by Gabriele Ottaviani
Julia von Lucadou (photo by Maria Ursprung) is the author of a marvellous book, Die Hochhausspringerin: Convenzionali is so happy to interview her.
You live between Switzerland, Germany and US: where are you now and how are you living the Covid emergency?
Fortunately for me and the climate, I recently narrowed down my living situation to one country and one place: Köln, Germany. I feel lucky to have gotten out of New York City before the corona virus hit – the reports of chaos and despair from there are very discouraging and I am worried for my friends. Right now I am, like almost everyone else, staying at home with no toilet paper, chasing my partner around the apartment for exercise, having deep conversations with my potted plants and worrying about the health of people I love.
Who are Riva and Hitomi, your protagonists?
Riva is an athlete, or at least she used to be. She was a star of high-rise diving – a sport I invented for the book – but she suddenly quit without explanation. Hitomi, a young psychologist, has been hired to get Riva back on track. She surveils Riva in her apartment and analyzes her digital data to figure out what went wrong and fix it. Both are of similar age and status but behave very differently: Hitomi believes uncritically in following the rules whereas Riva seems to question the values of their society more and more. Their fates are tethered: If Hitomi doesn’t manage to get Riva back to high-rise diving, both will be expelled from the comfort and stability of their homes in the city to the peripheries – a slum outside the city where the poor and unsuccessful live.
Why did you decide to write this book?
Like my protagonist Riva, some years ago I started to question my own values. When working 12 hours a day in television, I realized that I was exploiting my own body and mind in the name of productivity. I had internalized this capitalistic ideology where a person’s value is determined by how much they work or how much money they make. When I realized how unhealthy that was, I quit my job in television and started writing this book to figure out what had happened to me – and to a lot of others around me. The novel was a great way to reflect and think through issues that were on my mind.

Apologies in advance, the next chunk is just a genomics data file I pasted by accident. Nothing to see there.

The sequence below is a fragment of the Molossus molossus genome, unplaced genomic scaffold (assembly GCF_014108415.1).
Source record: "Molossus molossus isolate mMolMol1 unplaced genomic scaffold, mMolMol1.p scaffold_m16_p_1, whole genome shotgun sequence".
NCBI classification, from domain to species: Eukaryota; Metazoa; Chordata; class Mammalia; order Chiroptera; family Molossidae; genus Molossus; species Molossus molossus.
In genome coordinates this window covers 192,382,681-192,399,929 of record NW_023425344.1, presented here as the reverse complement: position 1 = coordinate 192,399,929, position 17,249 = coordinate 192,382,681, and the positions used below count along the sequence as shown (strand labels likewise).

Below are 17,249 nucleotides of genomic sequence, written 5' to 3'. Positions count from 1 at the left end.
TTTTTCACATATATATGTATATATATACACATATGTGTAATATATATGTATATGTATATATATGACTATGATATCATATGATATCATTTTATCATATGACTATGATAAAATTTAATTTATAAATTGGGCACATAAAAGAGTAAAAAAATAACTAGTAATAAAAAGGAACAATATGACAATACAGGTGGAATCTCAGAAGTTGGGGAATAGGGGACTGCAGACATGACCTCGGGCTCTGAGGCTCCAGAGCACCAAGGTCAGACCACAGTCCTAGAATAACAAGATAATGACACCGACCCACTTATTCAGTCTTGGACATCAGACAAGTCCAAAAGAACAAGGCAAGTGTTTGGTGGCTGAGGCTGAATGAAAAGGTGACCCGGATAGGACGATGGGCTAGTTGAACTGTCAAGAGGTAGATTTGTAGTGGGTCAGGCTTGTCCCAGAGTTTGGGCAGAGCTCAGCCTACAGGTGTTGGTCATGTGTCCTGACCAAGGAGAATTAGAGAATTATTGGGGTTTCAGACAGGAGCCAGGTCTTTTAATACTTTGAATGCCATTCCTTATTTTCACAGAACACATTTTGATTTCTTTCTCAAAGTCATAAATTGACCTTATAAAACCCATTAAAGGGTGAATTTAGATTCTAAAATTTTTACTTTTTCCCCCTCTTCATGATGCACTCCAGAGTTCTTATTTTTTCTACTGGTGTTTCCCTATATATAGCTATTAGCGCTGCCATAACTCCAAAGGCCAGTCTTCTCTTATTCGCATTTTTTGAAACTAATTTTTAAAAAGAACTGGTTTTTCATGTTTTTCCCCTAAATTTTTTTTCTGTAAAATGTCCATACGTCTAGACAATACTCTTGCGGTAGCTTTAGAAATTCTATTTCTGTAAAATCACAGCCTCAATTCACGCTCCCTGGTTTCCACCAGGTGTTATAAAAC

Do you think the world you imagined is really just a dystopia? It seems very realistic, unfortunately… How can we avoid the exasperations you have described so well, and what do you think about the power of popularity and social network?
The dystopian world in my novel is deeply rooted in the present. In the book I exaggerate elements of our world to be able to see them more clearly, to see how they could develop. We, in Italy or Germany, don’t live in a state of complete surveillance yet but the seeds are already there: We happily let private companies invade our privacy every day on our digital devices, for example. We also judge ourselves and others harshly every day on social media, comparing ourselves to impossible standards. There is a sense of exceeding competition and perfectionism to our neo-liberal system. In trying to perform like machines we might lose humanity – like Hitomi in the book.
What do you think society needs nowadays?
We are in the middle of a crisis. A lot of us are anxious and worried about the future, about our health, about our financial stability – for good reason. I think what we need now is each other, we need to remember that we are all in this together and all have some social responsibility. And maybe we need to rethink some capitalistic values that reward risky, competitive and selfish behavior. The corona crisis has shown us that the people essential to our survival are not the bankers and CEOs of giant retail companies. Why do we not reward care workers and educators accordingly? The development in autocratic regimes shows that a crisis like this can be easily exploited to tighten control and manipulate people. Let’s not be ruled by fear, let’s not be seduced by the promise of easy stability. Let’s not start tracking everyone. Let’s not spread conspiracy theories. Let’s remember our human rights. Let’s not lose hope.
Which is the next book you are going to write?
I am a fan of secrets. To keep myself interested in a project it has to stay mysterious even to me, I don’t want to know exactly what it is about or what exactly will happen to my characters. So all I can say is: I have my ears to the ground and I am listening.
Which is your favourite book? And your favourite movie, too? And why?
My favourite book and movie change almost every time I read or watch a movie. I guess I am easily seduced by art. (laughs) The other day I watched my now favourite film, the beautiful and strange Hungarian love story On body and soul. The last book I read and loved to pieces was Lauren Groff’s Florida, a highly atmospheric compendium of short stories set in the lush and hot American state of Florida.